Sunday, March 7, 2010

Leaders’ Two To-Do Lists

I believe, and I talk about it when I present or write about leadership, that all of us have the potential to be leaders. I also believe that healthy organizations need leaders at every level and in every job. But it is also true that some positions have ‘leader’ attached to them – positions like ‘president’, ‘vice-president’, and ‘director’ just to name a few. Positions with these titles and more like them require leadership.

Every job has ‘tasks’, those things on the ‘to do’ list. Some jobs have very clearly defined tasks, some tasks are not as clear-cut, but all jobs have tasks specific to the job. However, when you take on a position that has ‘leader’ attached to the title, it is important to understand the different expectations that then come along with the position. It’s similar to the situation that can occur when someone who is a great technician is promoted to supervisor and finds out that a supervisory job requires different skills. There are tasks to be done and there is supervision.

In a leadership position it is important to be excellent at the tasks of the job, but that is not enough. And while it’s a much different list than a task list, there is a list of sorts for leaders. Here are just a few items from that list:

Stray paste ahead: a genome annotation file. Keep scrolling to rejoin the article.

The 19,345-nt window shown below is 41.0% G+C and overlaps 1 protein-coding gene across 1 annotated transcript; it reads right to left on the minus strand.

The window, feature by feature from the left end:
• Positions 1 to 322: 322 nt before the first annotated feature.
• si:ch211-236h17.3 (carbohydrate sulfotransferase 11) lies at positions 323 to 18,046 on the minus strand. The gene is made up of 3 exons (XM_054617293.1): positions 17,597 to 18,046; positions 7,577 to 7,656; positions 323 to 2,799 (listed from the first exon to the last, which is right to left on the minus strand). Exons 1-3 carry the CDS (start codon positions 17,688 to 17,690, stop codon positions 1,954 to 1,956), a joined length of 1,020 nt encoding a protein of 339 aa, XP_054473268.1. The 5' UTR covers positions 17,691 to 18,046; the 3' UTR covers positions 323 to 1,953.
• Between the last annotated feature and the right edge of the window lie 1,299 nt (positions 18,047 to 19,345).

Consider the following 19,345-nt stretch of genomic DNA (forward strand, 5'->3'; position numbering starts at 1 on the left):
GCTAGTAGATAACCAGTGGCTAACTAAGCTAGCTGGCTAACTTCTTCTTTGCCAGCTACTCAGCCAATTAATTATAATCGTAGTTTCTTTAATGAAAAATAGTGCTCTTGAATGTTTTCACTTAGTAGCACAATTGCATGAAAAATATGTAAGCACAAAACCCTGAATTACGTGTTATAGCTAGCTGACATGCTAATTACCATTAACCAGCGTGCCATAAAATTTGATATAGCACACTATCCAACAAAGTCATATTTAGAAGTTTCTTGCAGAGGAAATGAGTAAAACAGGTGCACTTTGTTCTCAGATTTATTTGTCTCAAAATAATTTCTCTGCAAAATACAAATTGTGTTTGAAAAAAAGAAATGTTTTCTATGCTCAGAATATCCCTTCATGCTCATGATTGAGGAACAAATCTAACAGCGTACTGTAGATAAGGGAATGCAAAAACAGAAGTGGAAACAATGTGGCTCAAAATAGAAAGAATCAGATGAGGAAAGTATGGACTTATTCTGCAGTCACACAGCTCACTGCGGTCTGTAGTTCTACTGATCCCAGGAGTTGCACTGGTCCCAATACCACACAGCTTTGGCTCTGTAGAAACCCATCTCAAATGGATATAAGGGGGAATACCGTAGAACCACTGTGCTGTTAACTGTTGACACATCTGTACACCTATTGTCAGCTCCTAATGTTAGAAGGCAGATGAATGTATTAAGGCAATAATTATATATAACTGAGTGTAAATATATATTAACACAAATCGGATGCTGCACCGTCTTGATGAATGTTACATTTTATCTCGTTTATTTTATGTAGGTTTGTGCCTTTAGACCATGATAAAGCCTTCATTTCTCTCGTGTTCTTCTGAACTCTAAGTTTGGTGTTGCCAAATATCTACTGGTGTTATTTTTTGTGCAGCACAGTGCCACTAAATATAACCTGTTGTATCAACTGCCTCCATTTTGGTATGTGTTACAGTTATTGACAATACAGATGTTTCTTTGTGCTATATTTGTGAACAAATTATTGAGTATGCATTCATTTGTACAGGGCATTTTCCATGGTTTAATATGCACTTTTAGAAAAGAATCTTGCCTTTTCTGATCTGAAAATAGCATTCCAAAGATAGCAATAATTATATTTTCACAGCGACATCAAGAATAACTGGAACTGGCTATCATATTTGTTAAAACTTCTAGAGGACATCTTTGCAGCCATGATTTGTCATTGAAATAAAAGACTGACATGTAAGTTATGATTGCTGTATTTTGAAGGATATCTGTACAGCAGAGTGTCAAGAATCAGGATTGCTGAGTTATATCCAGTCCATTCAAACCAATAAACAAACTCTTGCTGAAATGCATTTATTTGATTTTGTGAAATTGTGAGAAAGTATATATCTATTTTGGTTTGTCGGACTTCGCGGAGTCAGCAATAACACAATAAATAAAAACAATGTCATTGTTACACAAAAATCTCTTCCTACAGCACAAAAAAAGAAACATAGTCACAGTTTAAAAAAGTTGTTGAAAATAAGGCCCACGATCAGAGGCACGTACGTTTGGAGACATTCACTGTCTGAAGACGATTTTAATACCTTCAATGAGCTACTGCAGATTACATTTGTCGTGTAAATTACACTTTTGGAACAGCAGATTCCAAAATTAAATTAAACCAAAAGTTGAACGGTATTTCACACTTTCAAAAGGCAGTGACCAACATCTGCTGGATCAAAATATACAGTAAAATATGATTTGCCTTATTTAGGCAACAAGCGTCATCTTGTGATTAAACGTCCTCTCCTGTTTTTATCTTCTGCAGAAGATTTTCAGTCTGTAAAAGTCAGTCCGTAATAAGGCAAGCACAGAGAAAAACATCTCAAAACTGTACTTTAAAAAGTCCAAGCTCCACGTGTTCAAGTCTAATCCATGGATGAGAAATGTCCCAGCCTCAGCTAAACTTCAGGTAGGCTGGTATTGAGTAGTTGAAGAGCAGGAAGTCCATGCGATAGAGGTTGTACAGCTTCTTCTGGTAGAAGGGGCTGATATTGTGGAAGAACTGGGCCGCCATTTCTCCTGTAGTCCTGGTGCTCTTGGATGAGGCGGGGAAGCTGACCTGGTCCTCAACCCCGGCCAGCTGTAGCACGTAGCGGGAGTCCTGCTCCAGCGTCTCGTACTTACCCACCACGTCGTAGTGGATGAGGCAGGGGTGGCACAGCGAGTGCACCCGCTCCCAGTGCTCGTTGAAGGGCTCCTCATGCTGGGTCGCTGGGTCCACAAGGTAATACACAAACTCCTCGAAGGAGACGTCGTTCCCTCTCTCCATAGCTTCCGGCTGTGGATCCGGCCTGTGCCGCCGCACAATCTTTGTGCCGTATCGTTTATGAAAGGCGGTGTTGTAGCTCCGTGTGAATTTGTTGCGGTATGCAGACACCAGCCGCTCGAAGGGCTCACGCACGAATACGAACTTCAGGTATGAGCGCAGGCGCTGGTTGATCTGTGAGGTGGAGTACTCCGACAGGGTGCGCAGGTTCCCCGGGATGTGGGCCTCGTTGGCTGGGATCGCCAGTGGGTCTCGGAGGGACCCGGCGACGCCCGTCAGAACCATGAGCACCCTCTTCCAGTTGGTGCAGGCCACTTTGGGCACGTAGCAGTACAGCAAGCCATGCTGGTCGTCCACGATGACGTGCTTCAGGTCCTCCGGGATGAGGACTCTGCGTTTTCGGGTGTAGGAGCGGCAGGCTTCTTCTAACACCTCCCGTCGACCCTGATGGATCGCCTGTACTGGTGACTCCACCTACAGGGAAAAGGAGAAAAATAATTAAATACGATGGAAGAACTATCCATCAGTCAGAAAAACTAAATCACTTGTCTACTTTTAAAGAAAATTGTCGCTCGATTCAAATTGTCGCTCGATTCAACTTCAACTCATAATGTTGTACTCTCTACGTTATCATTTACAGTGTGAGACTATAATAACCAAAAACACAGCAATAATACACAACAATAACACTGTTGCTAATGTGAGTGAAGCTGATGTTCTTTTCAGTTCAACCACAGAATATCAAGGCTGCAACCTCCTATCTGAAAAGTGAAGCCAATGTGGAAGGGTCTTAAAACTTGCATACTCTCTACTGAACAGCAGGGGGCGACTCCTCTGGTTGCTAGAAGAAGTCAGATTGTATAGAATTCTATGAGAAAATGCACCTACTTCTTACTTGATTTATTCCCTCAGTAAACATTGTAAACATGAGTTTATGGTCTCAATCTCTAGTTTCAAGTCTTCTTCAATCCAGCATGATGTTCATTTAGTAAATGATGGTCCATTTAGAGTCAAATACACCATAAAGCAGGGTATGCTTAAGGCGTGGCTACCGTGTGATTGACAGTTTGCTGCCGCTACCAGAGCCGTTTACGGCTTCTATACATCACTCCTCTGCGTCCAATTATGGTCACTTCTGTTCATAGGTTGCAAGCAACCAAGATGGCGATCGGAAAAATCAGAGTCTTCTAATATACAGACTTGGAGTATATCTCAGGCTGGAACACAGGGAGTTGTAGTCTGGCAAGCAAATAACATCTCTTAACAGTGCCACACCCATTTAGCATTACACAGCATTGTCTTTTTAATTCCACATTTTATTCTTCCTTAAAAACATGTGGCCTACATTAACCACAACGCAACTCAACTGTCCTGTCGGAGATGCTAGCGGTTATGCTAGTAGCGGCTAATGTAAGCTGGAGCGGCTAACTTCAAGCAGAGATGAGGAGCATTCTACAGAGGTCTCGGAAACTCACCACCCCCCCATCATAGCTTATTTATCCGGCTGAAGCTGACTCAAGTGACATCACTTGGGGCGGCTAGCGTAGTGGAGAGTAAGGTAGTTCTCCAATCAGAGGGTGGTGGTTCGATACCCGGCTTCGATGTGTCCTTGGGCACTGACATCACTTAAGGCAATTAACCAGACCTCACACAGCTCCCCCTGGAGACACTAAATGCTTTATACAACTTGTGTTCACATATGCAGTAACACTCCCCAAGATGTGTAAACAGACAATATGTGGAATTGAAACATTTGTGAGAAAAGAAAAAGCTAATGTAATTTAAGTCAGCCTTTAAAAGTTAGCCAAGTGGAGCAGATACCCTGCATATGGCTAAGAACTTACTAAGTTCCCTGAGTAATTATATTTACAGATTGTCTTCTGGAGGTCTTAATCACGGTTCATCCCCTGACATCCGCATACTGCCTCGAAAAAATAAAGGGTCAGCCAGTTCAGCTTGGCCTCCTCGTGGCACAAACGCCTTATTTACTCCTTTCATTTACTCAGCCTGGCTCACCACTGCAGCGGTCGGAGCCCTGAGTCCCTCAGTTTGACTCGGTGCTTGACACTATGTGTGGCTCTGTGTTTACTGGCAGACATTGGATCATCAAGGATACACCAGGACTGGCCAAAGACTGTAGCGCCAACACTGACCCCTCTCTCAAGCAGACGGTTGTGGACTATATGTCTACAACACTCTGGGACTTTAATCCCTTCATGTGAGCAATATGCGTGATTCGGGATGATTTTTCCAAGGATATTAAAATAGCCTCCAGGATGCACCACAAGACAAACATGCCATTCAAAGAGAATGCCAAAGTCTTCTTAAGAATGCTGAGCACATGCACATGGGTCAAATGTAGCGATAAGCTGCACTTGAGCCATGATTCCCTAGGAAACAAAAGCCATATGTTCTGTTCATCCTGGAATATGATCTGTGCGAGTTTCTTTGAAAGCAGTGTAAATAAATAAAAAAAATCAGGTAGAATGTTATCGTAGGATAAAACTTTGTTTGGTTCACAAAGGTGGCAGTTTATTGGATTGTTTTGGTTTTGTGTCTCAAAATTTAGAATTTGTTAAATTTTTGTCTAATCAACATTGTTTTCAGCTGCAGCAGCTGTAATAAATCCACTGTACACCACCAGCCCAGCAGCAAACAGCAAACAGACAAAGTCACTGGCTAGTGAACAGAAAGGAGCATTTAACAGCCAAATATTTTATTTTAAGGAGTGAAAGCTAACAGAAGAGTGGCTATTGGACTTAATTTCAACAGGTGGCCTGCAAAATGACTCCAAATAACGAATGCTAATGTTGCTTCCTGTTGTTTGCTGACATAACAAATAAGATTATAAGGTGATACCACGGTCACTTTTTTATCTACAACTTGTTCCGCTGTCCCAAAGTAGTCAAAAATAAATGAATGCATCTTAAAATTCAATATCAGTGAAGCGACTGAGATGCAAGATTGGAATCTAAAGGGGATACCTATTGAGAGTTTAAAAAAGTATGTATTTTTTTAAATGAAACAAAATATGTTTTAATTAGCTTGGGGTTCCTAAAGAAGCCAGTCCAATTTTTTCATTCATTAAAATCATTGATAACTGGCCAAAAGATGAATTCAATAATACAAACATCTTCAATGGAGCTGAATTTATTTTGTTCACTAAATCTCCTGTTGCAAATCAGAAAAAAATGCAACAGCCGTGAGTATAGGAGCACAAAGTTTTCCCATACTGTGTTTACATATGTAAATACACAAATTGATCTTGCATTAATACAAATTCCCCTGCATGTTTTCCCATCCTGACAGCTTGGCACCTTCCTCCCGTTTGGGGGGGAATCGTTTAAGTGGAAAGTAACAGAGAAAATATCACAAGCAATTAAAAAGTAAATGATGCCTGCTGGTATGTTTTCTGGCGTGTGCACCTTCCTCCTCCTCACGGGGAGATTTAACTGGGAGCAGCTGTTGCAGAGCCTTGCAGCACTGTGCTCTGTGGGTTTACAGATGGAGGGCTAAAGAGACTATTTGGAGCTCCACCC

Understand the strategic mission of the larger organization, know how your department fits into that mission and help the members of your department understand.

Engage in work that is beyond the scope of your specific department – it helps you learn more about your organization and it is a way to develop relationships with others that will support your work and that of the larger organization.

Support the work of staff to help them engage in the larger work of the organization and to have the opportunity to develop leadership skills.

Those are just a few of the tasks on the list of those who take on positions that have leader attached to them. There are many more and it’s important to understand that so you have some idea of what you are taking on when you say yes to the opportunity. It’s also important to know that this list applies whether the leadership position is your job or a volunteer position.

Two to-do lists for leaders. What’s on your to-do lists? Are you paying as much attention to the leader’s list as you are to the task list? Shouldn’t you be?

Take care,


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